Land scandals and Archie Lang seem to be synonymous these days.
First, exceeding his authority, he promised to grant a research forest to the Yukon Agricultural Association on the Mayo Road.
When exposed, the deal collapsed.
Later, he started chopping down boreal forest on Crown land abutting his Whitehorse-area home without a permit.
Now, he’s smack-dab in the middle of a land controversy with the Ta’an Kwach’an Council in the Shallow Bay area.
In 2004, Len Walchuk and Karla DesRosiers asked to have a grazing lease divided into three agricultural parcels, which would add 132 hectares to their Laberge Ranch and Outfitters Ltd.
Once the process stalled, they appealed to Lang, as minister, for help.
And, according to Ta’an acting chief Ruth Massie, documents passed within the agriculture branch suggested “upper management” directed the application be “moved forward.”
This is puzzling.
The land is important to the Ta’an Kwach’an Council, which has traditionally harvested fish and waterfowl there.
The First Nation wanted the land as part of its final land claim agreement, but the existing public grazing lease, held by the DesRosiers family, prevented it.
So, in 1988, the federal and territorial governments promised the Ta’an first right of refusal on the area once the existing grazing leases expired.
“At land claim talks held on Friday, June 17, 1988, at the Kishwoot Hall, we spoke with the negotiators regarding the expiry of the above-listed grazing leases and our intention to own these properties,” wrote Glenn Grady, chair of the then-Ta’an Dun Council, in a letter dated July 7, 1988, that was obtained by The News.
“We would like to put you on notice that if any of the leases become open, we are to be given first option in obtaining them, as was discussed with federal negotiator Mike Whittington, YTG negotiator Barry Stuart and the Kwanlin Dun.”
In 1996, the Yukon government confirmed its pledge to the First Nation that the grazing lease would be preserved until 2019.
And, on April 6, 2004, a memo from the Yukon’s executive council office affirmed that promise.
“Public access until December 31, 2019, was communicated to the Ta’an in 1996, and with that communication, Ta’an Kwach’an Council reduced their land selections in the area and agreed to third-party interests on their identified land set aside,” wrote Lynn Black, a policy analyst with the land claims and implementation secretariat, in the April 2004 memo.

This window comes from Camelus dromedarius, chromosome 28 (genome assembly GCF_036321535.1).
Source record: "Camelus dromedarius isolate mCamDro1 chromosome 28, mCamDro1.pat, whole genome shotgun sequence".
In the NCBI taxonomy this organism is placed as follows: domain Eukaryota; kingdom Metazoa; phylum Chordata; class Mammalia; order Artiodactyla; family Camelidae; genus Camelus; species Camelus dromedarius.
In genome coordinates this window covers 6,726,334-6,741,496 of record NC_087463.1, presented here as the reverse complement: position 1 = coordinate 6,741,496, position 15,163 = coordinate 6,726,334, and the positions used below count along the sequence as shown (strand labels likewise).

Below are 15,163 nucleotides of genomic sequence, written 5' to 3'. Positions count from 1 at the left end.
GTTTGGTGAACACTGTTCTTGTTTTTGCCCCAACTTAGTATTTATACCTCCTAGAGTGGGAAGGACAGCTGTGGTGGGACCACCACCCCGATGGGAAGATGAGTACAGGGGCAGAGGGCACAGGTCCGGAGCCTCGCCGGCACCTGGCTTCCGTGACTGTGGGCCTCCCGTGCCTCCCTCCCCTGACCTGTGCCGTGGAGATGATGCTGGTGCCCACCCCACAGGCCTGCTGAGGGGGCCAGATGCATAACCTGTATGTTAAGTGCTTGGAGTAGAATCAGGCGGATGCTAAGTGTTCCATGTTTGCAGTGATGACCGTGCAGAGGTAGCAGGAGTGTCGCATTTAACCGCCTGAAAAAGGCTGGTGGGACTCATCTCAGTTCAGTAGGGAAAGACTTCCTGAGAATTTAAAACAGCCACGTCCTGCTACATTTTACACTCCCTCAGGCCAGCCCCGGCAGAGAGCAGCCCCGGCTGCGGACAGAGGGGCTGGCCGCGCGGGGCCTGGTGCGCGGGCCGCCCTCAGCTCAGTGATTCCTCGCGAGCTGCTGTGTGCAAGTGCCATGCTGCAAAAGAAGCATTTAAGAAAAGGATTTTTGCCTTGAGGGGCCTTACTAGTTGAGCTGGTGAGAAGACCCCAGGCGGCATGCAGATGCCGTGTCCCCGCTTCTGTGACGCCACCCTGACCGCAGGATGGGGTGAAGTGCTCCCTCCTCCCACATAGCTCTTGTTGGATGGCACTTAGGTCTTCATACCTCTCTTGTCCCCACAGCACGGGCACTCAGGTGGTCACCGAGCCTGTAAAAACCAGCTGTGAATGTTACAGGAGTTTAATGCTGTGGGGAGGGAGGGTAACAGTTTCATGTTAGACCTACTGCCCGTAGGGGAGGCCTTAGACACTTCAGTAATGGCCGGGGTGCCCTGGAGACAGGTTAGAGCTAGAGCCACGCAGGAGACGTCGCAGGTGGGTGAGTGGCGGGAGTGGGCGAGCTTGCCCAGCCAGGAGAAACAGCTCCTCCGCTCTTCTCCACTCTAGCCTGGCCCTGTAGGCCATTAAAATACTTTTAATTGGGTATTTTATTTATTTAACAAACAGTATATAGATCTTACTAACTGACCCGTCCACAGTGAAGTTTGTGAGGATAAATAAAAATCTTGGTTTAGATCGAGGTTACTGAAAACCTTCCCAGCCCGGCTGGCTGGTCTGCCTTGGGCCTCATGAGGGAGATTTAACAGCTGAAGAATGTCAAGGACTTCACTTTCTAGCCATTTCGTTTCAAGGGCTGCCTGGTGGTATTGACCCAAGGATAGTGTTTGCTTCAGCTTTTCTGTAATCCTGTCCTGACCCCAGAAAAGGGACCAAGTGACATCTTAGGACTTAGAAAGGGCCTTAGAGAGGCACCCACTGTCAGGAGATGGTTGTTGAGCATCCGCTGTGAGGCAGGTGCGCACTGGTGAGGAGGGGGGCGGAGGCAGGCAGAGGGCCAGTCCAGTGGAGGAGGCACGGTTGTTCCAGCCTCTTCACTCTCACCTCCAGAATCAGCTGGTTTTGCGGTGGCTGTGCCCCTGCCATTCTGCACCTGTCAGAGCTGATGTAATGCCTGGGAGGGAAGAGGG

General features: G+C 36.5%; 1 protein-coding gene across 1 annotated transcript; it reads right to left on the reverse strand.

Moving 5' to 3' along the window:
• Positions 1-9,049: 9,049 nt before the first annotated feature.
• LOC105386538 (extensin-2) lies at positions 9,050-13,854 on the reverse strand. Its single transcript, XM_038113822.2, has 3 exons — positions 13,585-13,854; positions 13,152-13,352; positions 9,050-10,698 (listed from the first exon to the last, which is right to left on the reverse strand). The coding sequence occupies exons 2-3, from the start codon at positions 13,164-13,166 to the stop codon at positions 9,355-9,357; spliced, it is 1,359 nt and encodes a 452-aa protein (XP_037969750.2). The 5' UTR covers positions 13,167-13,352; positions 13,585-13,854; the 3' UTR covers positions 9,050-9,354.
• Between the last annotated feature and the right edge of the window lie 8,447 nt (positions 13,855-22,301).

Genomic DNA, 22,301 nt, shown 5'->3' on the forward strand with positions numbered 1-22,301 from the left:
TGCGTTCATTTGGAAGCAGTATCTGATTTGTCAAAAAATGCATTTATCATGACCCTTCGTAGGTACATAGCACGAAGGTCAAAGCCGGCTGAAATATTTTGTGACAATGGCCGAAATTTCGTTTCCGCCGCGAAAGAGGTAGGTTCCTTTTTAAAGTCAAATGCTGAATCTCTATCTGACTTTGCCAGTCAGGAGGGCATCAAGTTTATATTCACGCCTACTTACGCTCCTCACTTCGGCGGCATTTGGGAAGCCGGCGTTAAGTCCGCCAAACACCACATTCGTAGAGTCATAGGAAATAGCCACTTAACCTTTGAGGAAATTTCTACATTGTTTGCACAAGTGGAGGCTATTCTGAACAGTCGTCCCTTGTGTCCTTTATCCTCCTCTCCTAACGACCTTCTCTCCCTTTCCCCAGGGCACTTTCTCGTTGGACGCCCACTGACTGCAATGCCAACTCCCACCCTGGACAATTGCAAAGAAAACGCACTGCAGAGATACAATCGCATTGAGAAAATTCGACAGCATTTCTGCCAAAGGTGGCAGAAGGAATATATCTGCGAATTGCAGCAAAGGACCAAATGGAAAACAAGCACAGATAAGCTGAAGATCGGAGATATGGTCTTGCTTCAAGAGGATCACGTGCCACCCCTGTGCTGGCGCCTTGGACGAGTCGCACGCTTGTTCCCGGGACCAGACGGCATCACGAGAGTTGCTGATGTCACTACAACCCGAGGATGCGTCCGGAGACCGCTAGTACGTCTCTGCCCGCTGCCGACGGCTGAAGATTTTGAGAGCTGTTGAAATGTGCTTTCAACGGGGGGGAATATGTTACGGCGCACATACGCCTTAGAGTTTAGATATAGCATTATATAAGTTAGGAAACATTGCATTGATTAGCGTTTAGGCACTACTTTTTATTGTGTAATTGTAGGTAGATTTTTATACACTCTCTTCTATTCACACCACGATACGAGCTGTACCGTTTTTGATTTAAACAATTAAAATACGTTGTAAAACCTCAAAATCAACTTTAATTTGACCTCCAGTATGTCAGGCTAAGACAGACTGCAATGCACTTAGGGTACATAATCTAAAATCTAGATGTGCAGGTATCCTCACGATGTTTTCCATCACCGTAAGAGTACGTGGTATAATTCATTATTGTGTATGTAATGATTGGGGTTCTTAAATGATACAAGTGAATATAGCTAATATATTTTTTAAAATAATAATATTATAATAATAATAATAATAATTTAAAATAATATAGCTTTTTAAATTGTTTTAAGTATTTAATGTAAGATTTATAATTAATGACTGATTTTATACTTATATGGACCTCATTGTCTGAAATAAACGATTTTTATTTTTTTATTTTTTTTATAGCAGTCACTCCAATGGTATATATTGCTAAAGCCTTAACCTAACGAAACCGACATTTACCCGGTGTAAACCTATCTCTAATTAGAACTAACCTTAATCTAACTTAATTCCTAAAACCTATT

If the parcel is no longer needed for grazing, it should be withdrawn from the agriculture program, suggested Black.
It went through the land application review committee process, which rejected the DesRosiers/Walchuk agricultural proposal.
Yet, despite that public committee’s determination the land should not be privatized and against advice from the government’s land claims experts, the waterfront parcel is to be transferred to the farmers.
In August, about two months after Walchuk and DesRosiers appealed to Lang in writing, Greg Komaromi, Lang’s assistant deputy minister of Energy, Mines and Resources, personally overturned the land application review committee’s decision.
The Ta’an challenge the way that was done.
They are threatening legal action to stop the privatization of the chunk of land.
“It appears there was political interference in the approval” of the Walchuk/DesRosiers application, wrote Massie in a detailed four-page letter that, in tone and detail, seemed drafted with the assistance of a lawyer.
“Prior to exhausting the LARC process, the applicant requested, by way of a letter dated June 1, 2005, that the minister look into the difficulty that their applications were experiencing and suggested a meeting with the minister.
“It is unclear what action, if any, the minister took …”
But an agriculture branch official noted in a July 22 document that “officials are under direction from upper management” to move the application forward, added Massie.
“In our view, it appears that the government was prepared to disregard due process, breach the land disposition rules, overlook its lawful obligations and marginalize the concerns of the Ta’an Kwach’an Council and others in order to fast track the application.
“Of course there was no need to rush (the application) since the applicant’s grazing lease … does not expire until 2019.
“In any event, we question whether or not this area will ultimately be used for agricultural purposes since these lands do not qualify as arable soils for agriculture purposes according to the Yukon government’s soils grading map.”
The whole affair has also further damaged the Yukon government’s pledge to work co-operatively with First Nations.
“You are not willing to listen to our concerns,” wrote Massie. “You are certainly not working with us.”
To date, Yukon officials have not responded to a September letter from Massie proposing a collaborative process to make decisions about land and resource development in the First Nation’s traditional territory.
“It appears that the priority for your government is to expedite the ‘land grabs’ initiated by its friends and supporters rather than working with us,” she concluded.
The government operates under a set of rules and processes that are, by nature, bureaucratic and, sometimes, slow.
But they are there for a reason — to make the process transparent and fair so that conflicts, such as these, are avoided.
Throughout his stint as minister, Lang has demonstrated a cavalier disregard for the rules — a seeming contempt of the processes and laws he’s sworn to respect.
A couple of times he’s been caught, and reigned in.
You’d think, by now, he’d have learned his lone-gunman approach doesn’t work.
It doesn’t speed things up.
It doesn’t improve certainty, or make for good business.
Just ask Walchuk and DesRosiers, the farmers who are now caught up in an epic turf war between two governments, neither of which has much respect for the other. (RM).